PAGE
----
Christians, long concerned with the predicaments of bodily existence, have endeavored in countless ways to discipline the flesh. From the colonial period onward, Americans have wrestled with such disciplines in ways that would, to all appearances, feel increasingly unfamiliar to their patristic and medieval forebears. While the religious critiques of abundance, from Cotton Mather and Jonathan Edwards to Sylvester Graham and John Harvey Kellogg, recall themes expressed by early and medieval Christian ascetics, the evolving fixation on bodily health and perfection represents a stark departure from the older emphasis on corporeal acts of penitence aimed at achieving mystical union with God. Even more discordantly, the twentieth-century obsession with slender, taut bodies and the equation of gauntness with sensual beauty bear only a distorted resemblance to the severe rituals of purification and self-denial that occupied Christians in earlier periods. Along the way, the kinship between body and soul has become drastically reconceptualized, with significant help from men and women professing Christianity but focusing as much on the "promised land of weight-loss" as on the eternal Kingdom of God. How have such mutations occurred? What does it mean that the body-soul preoccupations of believers have metamorphosed into a multimillion-dollar Christian fitness industry? How can reflective Christians understand this phenomenon, and what might a response to it be?
Griffith's work traces the history of Christian dieting back through American history, seeking a framework for explaining the theological and cultural roots of this phenomenon and the upsurge in these programs since the late 1950s and beyond. Practices pertaining to fasting, under religious as well as medical justification, will be explored in such thinkers as John Wesley, the physicians George Cheyne and Dio Lewis, and the popular physical culture writer Bernarr Macfadden in order to investigate shifts in the meaning of fasting over time, particularly its loss of devotional significance. In this way the project will tease out the complicated relationship between Christian piety and American culture in terms of diet and related bodily obsessions, analyzing such later occurrences as the rise of aerobics out of the clinic of a devoted Southern Baptist physician, Kenneth Cooper, and the pervasive religious undertones of American exercise practices. Plainly, Christian diet writers have not simply piggybacked on the wider culture of obsessive weight-watching but have contributed significantly to that culture in ways that have yet to be noted or explored. Thus the project seeks to flesh out a story about bodily discipline in the history of ideas while tracing the material enactment of these ideas in specific practices and communities of faith.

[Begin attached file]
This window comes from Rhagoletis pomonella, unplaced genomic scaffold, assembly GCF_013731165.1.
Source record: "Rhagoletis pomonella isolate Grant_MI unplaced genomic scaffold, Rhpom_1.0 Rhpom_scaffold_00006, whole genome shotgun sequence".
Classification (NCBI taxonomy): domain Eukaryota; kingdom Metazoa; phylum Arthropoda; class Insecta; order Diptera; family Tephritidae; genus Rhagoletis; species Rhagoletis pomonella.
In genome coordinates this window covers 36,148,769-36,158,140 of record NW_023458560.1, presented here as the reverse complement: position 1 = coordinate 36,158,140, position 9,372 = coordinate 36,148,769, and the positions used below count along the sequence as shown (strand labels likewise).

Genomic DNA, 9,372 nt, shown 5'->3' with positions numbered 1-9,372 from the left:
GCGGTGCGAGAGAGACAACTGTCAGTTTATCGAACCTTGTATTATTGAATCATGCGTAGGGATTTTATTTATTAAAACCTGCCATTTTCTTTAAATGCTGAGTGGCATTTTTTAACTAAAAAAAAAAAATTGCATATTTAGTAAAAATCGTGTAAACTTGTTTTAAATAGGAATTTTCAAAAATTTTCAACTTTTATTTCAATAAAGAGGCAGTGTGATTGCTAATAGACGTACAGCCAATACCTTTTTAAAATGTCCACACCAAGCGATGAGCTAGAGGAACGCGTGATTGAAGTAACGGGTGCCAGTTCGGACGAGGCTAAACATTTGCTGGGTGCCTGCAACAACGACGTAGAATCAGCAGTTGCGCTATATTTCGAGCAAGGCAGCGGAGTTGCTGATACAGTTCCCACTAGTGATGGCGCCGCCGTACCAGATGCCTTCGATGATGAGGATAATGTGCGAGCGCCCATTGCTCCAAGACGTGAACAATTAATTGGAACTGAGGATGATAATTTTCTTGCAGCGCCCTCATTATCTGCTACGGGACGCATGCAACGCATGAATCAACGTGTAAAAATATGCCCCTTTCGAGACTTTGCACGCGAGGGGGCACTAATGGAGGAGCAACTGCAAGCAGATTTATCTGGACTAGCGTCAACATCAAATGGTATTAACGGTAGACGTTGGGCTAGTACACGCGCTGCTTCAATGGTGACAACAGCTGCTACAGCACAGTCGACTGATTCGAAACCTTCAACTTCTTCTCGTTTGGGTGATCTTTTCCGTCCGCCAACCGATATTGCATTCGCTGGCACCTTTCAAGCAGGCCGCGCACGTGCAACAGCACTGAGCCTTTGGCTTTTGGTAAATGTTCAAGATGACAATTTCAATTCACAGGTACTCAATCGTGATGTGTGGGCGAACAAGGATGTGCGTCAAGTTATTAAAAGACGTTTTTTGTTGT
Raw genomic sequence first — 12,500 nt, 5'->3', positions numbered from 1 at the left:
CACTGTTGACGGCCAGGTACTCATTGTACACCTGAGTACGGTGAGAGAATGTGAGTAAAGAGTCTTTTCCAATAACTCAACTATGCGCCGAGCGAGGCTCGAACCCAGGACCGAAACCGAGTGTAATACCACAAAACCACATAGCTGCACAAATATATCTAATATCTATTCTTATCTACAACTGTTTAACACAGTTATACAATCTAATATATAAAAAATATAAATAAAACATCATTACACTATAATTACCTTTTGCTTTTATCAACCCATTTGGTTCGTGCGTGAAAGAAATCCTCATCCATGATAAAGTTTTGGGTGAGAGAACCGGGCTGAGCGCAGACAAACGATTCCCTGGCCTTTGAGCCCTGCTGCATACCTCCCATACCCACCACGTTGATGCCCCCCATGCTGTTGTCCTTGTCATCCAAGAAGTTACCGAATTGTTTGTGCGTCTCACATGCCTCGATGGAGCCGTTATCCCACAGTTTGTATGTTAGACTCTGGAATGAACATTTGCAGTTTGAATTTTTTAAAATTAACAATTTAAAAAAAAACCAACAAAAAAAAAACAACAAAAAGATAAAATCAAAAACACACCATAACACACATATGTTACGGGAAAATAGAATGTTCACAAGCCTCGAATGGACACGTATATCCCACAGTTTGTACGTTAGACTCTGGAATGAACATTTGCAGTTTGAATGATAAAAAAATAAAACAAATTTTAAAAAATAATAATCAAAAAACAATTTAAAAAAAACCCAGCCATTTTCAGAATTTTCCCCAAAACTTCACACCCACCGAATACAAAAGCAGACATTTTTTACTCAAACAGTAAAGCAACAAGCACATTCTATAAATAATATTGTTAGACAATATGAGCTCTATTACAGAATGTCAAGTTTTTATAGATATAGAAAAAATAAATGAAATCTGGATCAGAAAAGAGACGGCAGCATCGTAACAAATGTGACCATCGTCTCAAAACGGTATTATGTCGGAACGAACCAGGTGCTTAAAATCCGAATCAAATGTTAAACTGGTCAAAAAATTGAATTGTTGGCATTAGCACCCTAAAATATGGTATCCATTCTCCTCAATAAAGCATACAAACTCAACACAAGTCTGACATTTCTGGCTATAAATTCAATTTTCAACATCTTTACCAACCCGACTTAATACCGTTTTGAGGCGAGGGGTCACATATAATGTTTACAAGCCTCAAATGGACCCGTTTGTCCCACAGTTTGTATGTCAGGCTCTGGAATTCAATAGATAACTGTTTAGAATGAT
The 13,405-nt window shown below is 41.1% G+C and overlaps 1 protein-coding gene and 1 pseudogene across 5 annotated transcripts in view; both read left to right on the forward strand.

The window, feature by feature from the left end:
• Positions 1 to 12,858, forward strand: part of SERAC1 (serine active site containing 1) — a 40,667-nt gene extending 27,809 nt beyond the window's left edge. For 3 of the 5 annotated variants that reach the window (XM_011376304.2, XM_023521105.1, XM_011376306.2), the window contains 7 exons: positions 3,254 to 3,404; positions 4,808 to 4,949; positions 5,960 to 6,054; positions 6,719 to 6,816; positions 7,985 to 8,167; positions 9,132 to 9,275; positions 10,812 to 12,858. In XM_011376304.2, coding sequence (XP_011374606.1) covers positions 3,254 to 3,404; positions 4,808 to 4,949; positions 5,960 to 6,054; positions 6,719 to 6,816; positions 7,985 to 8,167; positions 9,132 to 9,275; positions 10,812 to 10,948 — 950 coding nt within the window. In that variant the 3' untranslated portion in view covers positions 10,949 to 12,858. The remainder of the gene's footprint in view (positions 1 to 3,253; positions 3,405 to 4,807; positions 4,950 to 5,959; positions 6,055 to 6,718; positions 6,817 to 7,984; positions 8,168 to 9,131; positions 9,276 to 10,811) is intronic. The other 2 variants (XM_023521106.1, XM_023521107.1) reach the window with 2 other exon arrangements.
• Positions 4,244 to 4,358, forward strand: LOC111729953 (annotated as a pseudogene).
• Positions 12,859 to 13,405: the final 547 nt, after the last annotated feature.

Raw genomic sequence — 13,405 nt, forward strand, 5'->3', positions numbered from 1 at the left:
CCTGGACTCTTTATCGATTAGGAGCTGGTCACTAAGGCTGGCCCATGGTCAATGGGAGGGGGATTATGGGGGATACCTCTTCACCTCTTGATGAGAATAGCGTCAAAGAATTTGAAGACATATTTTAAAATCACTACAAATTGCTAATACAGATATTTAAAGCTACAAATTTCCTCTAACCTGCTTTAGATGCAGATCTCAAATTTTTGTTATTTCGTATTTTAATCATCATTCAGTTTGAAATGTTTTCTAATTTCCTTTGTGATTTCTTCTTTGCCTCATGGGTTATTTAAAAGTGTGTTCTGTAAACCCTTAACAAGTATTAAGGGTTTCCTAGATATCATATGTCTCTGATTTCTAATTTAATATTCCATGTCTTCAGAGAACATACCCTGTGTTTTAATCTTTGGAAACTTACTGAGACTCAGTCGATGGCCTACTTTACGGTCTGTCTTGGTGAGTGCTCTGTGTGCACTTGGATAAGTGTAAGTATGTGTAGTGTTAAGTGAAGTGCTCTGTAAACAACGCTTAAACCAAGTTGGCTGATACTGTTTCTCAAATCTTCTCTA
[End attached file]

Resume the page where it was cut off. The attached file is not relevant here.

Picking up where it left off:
With a Ph.D. in religion from Harvard University, R. Marie Griffith is a Lecturer in the Department of Religion and Associate Director of the Center for the Study of Religion at Princeton University. The University of California Press published her God's Daughters: Evangelical Women and the Power of Submission in 1997, and will publish the book discussed above in 2001. She has had essays appear in several books, including Lived Religion in America: Toward a History of Practice, published by Princeton University Press (1997). An example of Griffith's reflection on Pentecostal devotion is in an interview about the devotional use of prayer handkerchiefs. She has presented papers at numerous academic conferences.
Return to the participants page
Return to the project home page